For the record, I don't think Democrats hope to win elections by class warfare. Arguably, Republicans try to win donors through class warfare, but that's a different issue. The relative success of free markets has ended the class warfare debate for most people, not only in this Country but also in Europe. Of Course, everytime Democrats point out that Republican policies lead to tax raises for the majority of the population (as when they pushed prefunding of social security by raising payroll taxes and then used those funds to offset huge tax cuts on the wealthy and on wealth), Democrats are accused of class warfare. Everytime Democrats suggest that slightly higher marginal rates of taxes on income from high earners and from investment could fund an effective National Healthcare system and address the budget deficit, they're accused of class warfare. If anyone has defined down class warfare, it's the right-wing and the media. Those types of suggestions are NOT class warfare - they're suggestions for addressing national problems that effect a huge number of Americans and addressing them by raising taxes from people who have a lot of money and benefit the most from the present system. It's not class warfare - it's just realism. We've reached the point where Republicans refuse to acknowledge that we're going to need to raise money from SOMEWHERE or cut spending on the actually expensive programs. Balanced budgets and suggestions for some entitlements increasing opportunity and one or two nationalized sectors of the economy (health, education, and defense say) could only be termed "class warfare" by the types of ideologues and lousy thinkers who now permeate our national debate.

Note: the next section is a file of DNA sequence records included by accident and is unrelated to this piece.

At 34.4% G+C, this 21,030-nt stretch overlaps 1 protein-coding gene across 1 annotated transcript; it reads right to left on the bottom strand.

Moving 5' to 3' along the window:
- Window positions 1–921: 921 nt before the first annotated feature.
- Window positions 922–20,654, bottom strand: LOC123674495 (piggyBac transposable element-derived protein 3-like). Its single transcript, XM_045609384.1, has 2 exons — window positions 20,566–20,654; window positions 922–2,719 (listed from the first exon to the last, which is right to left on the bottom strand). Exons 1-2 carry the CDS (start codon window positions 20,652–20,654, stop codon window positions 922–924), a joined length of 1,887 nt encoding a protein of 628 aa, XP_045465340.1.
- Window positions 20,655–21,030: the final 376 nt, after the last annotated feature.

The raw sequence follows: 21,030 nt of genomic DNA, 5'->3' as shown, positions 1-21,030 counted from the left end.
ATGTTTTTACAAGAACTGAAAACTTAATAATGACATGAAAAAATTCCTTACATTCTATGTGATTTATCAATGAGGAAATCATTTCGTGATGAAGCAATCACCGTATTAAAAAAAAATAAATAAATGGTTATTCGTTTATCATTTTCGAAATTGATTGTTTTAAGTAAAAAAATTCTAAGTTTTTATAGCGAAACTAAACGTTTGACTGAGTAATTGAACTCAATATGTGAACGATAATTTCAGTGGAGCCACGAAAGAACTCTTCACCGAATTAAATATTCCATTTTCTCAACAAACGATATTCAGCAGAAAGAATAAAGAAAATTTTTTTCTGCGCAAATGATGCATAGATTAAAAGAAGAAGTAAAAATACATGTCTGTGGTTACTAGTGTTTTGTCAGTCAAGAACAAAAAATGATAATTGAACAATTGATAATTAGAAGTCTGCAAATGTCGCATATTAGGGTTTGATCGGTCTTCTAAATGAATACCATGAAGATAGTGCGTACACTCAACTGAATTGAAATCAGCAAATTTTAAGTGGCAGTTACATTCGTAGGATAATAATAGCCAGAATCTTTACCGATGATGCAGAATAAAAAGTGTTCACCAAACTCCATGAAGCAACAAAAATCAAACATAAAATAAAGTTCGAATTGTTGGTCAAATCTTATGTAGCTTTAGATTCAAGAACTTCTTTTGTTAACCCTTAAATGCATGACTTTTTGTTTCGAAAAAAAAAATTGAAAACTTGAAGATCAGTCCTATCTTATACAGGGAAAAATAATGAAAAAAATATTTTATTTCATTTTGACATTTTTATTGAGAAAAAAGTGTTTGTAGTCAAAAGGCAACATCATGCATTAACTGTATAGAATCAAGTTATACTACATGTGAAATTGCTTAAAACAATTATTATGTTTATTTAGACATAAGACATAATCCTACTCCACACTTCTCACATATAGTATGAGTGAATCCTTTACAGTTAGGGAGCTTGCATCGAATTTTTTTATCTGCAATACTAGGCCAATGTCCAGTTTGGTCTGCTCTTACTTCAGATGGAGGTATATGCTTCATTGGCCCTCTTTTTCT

Posted by: MDtoMN | May 14, 2005 11:03:10 PM